• PRO
    Norwood Architects
    last month

    Two coats of most paints will cover up anything akin to the samples on your wall. I guess you could hand sand but would not suggest using an orbital sander on a gypsum board wall. You will quickly sand thru the paper covering and into the gypsum itself.

  • Jennifer Hogan
    last month

    This is a great video showing why base 3 paint may need more coats to cover depending on the opacity of the tint being added. Some tints are more opaque than others.


    https://www.youtube.com/watch?v=33OYhsdpkUA


    I used to have a picture of Base 1, Base 2 and Base 3 similar to the test that this guy performs.


    Base 3 is transparent.


    It is the pigments being added that create the opacity.


    Generally Titanium White is the most opaque pigment used in wall paint and what makes the base 1 dry white and cover the black lettering in the video. You can't add titanium white to dark saturated colors because it will make it a new, lighter color.


    Obviously the green tint isn't opaque enough to cover the samples.


  • PRO
    Lori A. Sawaya
    last month
    last modified: last month

    I’ll say it one more time.

    The only way to know - for sure - that the multiple, large test sample areas will not telegraph through new layers is to even out the wall.

    Repainting hoping two coats will hide the problem and then they don't is not fun.

    Good luck with your project, OP.

  • HU-910663146
    last month

    Sanding the entire wall is not needed.

  • Jennifer Hogan
    last month

    Thousands of people have painted samples on a wall and covered those samples without having to sand the entire wall.


    You fix what needs fixed. Feeling the edges of your sample will tell you if there is an edge that needs to be taken down.


    Blowing up your photo I see that you may have left a demarcation on the left side of your samples, not uncommon that one side of the roller got a thicker line. Looks like the painter has a few roller lines as well or maybe the wall had them before he painted, but they are visible.






    First arrow shows roller marks that are not part of the sample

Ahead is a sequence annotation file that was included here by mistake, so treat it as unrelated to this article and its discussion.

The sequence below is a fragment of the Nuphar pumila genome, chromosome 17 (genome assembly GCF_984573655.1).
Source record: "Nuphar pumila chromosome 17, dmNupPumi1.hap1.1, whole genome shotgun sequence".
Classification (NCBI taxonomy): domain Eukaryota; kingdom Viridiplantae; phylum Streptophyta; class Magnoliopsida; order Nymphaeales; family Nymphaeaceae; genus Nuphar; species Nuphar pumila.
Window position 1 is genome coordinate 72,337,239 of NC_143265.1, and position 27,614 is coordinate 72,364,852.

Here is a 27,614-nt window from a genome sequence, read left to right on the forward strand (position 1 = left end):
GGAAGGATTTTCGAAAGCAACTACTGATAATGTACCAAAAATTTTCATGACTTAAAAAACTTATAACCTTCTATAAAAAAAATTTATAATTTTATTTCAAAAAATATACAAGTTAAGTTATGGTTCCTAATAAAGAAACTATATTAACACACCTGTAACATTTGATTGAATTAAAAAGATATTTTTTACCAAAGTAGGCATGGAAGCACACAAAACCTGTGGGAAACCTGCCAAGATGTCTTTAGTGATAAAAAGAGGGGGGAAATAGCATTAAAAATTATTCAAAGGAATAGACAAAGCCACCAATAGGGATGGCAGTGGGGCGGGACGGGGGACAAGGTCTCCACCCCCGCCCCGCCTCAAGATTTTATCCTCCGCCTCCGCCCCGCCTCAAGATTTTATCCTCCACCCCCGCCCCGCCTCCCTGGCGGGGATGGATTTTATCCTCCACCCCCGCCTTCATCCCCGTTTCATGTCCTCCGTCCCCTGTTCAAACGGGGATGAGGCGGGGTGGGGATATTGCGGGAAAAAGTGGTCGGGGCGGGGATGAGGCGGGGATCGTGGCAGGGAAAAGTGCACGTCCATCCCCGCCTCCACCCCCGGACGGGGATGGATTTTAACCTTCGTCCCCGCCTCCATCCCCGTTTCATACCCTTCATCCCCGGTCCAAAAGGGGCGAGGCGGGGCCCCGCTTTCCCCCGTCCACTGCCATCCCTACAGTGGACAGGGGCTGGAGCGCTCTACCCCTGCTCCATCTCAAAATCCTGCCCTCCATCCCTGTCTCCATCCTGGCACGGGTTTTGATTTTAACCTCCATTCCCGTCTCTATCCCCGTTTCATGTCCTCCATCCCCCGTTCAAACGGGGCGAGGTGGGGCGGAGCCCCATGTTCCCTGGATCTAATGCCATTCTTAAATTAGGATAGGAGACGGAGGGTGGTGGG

Second arrow - edge of your sample that needs to be lightly sanded to blend with the rest of the wall

    3rd arrow shows an imperfection that is part of the wall and wasn't fixed prior to painting.


    Red Square - shows no roller demarcation lines but does show where the paint was too transparent to cover the lighter sample.




    Most homes have some small imperfections and most people don't get that close to your walls to notice, but the color difference is really noticeable and if you have a heavy edge that makes a square on the wall it will be noticeable. As long as the edges are feathered into the wall a coat of primer and 2 coats of paint covers the samples.


    The ability to cover does depend on how smooth the wall is to begin with. If you have Level 5 smooth drywall any imperfection will be noticeable.

    If you have orange peel - you can hide pretty much anything.

  • jo mu
    Original Author
    last month

    Thank you to everyone commenting to figure out the issues and resolution

    Here are some conclusions you have made me realize that maybe is hard to figure out from your screens

    The problem is multifaceted

    1. Uneven surface ( ridges on some squares even though I personally sanded them the night before painter arrived)

    2. Sheen issue- even without build up ( some samples are flat to the touch no buildup) my final paint is matte but most paint stores only sell satin finish samples (a whole 2 levels higher =/)

    3. Base color/coverage issue sort of like painting 1 white color onto black walls vs white walls and the final color depth will be different ( that green wall use to be a light grey like the picture with the white patches)

    If he had used primer i think problem #3 would have been solved but not #1 and not sure about problem #2 especially if tinted primer was used to my understanding the more tint the less effective it is in hiding.

    Not mentioned in post or comments is that he had to work in less than ideal weather and ventilation conditions because I wanted it done before it got even colder and only one hvac vent there at the top of the stairs so some goopyness ( also imo regal select is harder to work with than less quality that is thinner)

  • jo mu
    Original Author
    last month

    Sorry houzz app glitches switched my 1, 2, 3 to bullet points

  • PRO
    Lori A. Sawaya
    last month

    It is multifaceted - in several, rather large areas.

    By the time someone farts around fixing all the spots, it’d be faster and easier to do the whole wall. And no question it will look better.

    Painters who get paid by the hour would go spot by spot, painters who get paid by the job would not.

    Work smarter, not harder.

  • jo mu
    Original Author
    last month

    Lori do you thinking sanding the whole wall then adding a couple more coats of the paint will work?

    Or will I need to prime after sanding?

    I only ask because well the 5 gallons used weren't cheap and they still didn't give the coverage I want. I want the deeper colors the sample that probably have now 5 coats have. I dont want to have to buy 10 gallons plus primer to fix it all and get it to where I want if I don't have to